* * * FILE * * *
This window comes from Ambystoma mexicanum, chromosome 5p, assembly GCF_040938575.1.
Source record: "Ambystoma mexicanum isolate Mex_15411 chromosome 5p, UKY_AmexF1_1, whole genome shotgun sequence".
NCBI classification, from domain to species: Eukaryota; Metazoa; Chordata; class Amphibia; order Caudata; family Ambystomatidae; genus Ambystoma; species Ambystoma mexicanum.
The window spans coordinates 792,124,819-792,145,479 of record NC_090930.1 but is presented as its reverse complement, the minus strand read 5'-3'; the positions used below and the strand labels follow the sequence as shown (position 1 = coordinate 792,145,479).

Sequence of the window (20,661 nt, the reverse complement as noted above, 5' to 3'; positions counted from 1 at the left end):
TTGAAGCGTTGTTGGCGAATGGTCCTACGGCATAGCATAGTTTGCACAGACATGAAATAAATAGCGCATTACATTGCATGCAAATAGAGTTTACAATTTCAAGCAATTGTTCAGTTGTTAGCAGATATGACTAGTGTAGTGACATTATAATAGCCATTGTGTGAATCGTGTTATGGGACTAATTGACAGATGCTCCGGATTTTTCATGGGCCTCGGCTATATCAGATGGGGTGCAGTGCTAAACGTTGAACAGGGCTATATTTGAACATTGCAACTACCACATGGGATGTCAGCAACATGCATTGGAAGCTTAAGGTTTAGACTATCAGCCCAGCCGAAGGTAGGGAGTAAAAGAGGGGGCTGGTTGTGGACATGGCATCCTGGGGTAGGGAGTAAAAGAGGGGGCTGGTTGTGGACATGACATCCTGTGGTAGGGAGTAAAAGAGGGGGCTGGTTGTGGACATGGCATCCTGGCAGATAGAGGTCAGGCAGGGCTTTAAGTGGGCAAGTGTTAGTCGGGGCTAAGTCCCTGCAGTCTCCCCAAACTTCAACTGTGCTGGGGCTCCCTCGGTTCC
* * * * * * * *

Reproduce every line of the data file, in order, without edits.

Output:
This window comes from Ambystoma mexicanum, chromosome 5p, assembly GCF_040938575.1.
Source record: "Ambystoma mexicanum isolate Mex_15411 chromosome 5p, UKY_AmexF1_1, whole genome shotgun sequence".
NCBI classification, from domain to species: Eukaryota; Metazoa; Chordata; class Amphibia; order Caudata; family Ambystomatidae; genus Ambystoma; species Ambystoma mexicanum.
The window spans coordinates 792,124,819-792,145,479 of record NC_090930.1 but is presented as its reverse complement, the minus strand read 5'-3'; the positions used below and the strand labels follow the sequence as shown (position 1 = coordinate 792,145,479).

Sequence of the window (20,661 nt, the reverse complement as noted above, 5' to 3'; positions counted from 1 at the left end):
TTGAAGCGTTGTTGGCGAATGGTCCTACGGCATAGCATAGTTTGCACAGACATGAAATAAATAGCGCATTACATTGCATGCAAATAGAGTTTACAATTTCAAGCAATTGTTCAGTTGTTAGCAGATATGACTAGTGTAGTGACATTATAATAGCCATTGTGTGAATCGTGTTATGGGACTAATTGACAGATGCTCCGGATTTTTCATGGGCCTCGGCTATATCAGATGGGGTGCAGTGCTAAACGTTGAACAGGGCTATATTTGAACATTGCAACTACCACATGGGATGTCAGCAACATGCATTGGAAGCTTAAGGTTTAGACTATCAGCCCAGCCGAAGGTAGGGAGTAAAAGAGGGGGCTGGTTGTGGACATGGCATCCTGGGGTAGGGAGTAAAAGAGGGGGCTGGTTGTGGACATGACATCCTGTGGTAGGGAGTAAAAGAGGGGGCTGGTTGTGGACATGGCATCCTGGCAGATAGAGGTCAGGCAGGGCTTTAAGTGGGCAAGTGTTAGTCGGGGCTAAGTCCCTGCAGTCTCCCCAAACTTCAACTGTGCTGGGGCTCCCTCGGTTCC